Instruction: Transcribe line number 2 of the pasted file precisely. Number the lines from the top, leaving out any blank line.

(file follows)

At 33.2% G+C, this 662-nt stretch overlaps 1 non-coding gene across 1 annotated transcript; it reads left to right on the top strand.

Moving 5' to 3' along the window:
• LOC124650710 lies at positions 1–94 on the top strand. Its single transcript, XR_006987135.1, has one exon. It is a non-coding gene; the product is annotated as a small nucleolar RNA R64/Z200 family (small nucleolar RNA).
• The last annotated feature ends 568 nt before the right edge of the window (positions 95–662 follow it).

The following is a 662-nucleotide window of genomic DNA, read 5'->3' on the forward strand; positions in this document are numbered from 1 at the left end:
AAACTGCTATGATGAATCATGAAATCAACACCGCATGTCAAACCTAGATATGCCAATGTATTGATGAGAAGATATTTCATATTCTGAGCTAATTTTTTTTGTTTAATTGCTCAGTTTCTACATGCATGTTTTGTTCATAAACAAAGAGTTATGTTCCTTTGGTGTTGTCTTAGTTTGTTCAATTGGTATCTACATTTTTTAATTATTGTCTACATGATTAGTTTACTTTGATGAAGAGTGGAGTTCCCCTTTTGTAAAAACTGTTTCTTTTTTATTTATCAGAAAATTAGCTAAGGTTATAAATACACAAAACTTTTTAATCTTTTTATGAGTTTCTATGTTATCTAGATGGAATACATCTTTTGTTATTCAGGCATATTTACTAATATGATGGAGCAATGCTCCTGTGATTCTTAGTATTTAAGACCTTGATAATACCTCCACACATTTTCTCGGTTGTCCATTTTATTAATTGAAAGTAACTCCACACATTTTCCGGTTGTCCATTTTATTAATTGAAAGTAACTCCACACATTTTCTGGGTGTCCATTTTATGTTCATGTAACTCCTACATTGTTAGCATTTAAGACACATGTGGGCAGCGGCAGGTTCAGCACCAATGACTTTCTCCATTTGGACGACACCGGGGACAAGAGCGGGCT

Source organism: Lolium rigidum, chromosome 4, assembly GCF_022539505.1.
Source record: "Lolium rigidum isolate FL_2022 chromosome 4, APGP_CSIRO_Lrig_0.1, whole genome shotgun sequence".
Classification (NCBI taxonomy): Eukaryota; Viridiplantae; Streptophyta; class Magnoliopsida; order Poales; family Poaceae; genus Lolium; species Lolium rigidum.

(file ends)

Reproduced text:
Moving 5' to 3' along the window: